BULLET TRAIN, directed by David Leitch, is an entertaining enough ensemble action comedy. Part KILL BILL, part MURDER ON THE ORIENT EXPRESS, the film has high octane fight scenes that are insanely gory, while also being well-choreographed and pretty darn awesome. The film’s plot is admittedly bloated, with multiple chaotic storylines that converge and diverge as it evolves, making the action at times a bit more taxing to keep track of than you would expect from a summer blockbuster. And I wish writer Zak Olkewicz had cut down on the “funny” dialogue, particularly with Brad Pitt’s character; instead of it being humorous, it felt forced. Still, I was entertained throughout the film’s two hour runtime, especially thanks to Aaron Taylor-Johnson and Brian Tyree Henry.
Based on a novel by Kōtarō Isaka, BULLET TRAIN follows Ladybug (Pitt), an assassin who is known to have bad luck, but still manages to get out of some serious scrapes. When handler (Sandra Bullock) chooses him to fill in for a colleague on a sensitive mission, Ladybug agrees and sets out to acquire a special briefcase while riding the Japanese bullet train from Tokyo to Kyoto. But little does he know, making it off the train with the briefcase is going to be a lot harder than expected, especially after he realizes he isn’t the only gun-toting assassin onboard, and some of his enemies may be harder to distinguish than others.
I know Brad Pitt is getting all of the publicity for this film, but he isn’t my favorite character in the movie by any stretch of the imagination. His character’s attempts at humor through a zen-like outlook on life, which is in direct contrast to his profession, gets really stale after awhile. It quickly became clear that Aaron Taylor-Johnson and Brian Tyree Henry are the real stars of the film. Their dialogue doesn’t seem forced, and they are the most fleshed out, multi-layered characters in the entire film. I would love to see a prequel following their characters’ antics all over the world. And ever since I walked out of the theater, I have been wondering which Thomas the Tank Engine character I would be. I hope I’m not a Diesel.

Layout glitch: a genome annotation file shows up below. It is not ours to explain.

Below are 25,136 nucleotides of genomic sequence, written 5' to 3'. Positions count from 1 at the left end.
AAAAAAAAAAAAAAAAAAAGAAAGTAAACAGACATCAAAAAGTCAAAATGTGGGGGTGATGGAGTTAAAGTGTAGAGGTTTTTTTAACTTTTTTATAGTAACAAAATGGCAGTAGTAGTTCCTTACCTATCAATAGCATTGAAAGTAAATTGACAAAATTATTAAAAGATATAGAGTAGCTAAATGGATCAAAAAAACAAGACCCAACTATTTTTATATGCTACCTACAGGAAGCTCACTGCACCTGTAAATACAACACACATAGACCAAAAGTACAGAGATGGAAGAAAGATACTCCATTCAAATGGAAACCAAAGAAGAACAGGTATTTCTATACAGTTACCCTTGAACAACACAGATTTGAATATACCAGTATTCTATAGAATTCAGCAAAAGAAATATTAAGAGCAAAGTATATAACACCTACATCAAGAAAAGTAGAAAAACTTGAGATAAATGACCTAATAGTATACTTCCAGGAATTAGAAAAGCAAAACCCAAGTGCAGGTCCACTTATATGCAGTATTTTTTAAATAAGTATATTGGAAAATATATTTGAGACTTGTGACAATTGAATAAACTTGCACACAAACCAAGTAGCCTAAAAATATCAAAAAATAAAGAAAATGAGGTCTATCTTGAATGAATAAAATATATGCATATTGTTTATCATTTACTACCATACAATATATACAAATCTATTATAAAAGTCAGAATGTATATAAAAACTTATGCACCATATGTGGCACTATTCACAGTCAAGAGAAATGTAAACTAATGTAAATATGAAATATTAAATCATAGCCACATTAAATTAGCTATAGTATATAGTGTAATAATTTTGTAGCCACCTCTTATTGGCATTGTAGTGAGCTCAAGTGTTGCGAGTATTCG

The rest of the characters in the movie are pretty expendable and don’t stand out nearly as much as Taylor-Johnson and Henry. Not that the movie needs any more characters, but I wish there were more females. While Joey King does have a meaty role, both Zazie Beetz and Sandra Bullock are relegated to about 3-4 minutes of screen time at best (not including Bullock’s voice performance).
And just when you think the film can’t get any more over the top, enter the third act. The final set pieces get to be so big and over the top, with nothing but CGI and explosions, the film started to lose its hold over me. And don’t even get me started on the random snake plotline that was a total waste of time and was probably only included for the gnarly death scenes it created.
In addition to some pretty awesome action scenes, BULLET TRAIN has a great soundtrack, which makes it perfect for a Dolby or IMAX movie theater experience. Just make sure you put on your thinking caps before you come to the theater so you can try to keep up with the more convoluted elements. And make sure you stick around for an end credit scene that begins pretty shortly after the credits start, tying up a loose end on the fate of one of the train’s passengers.
My Review: B-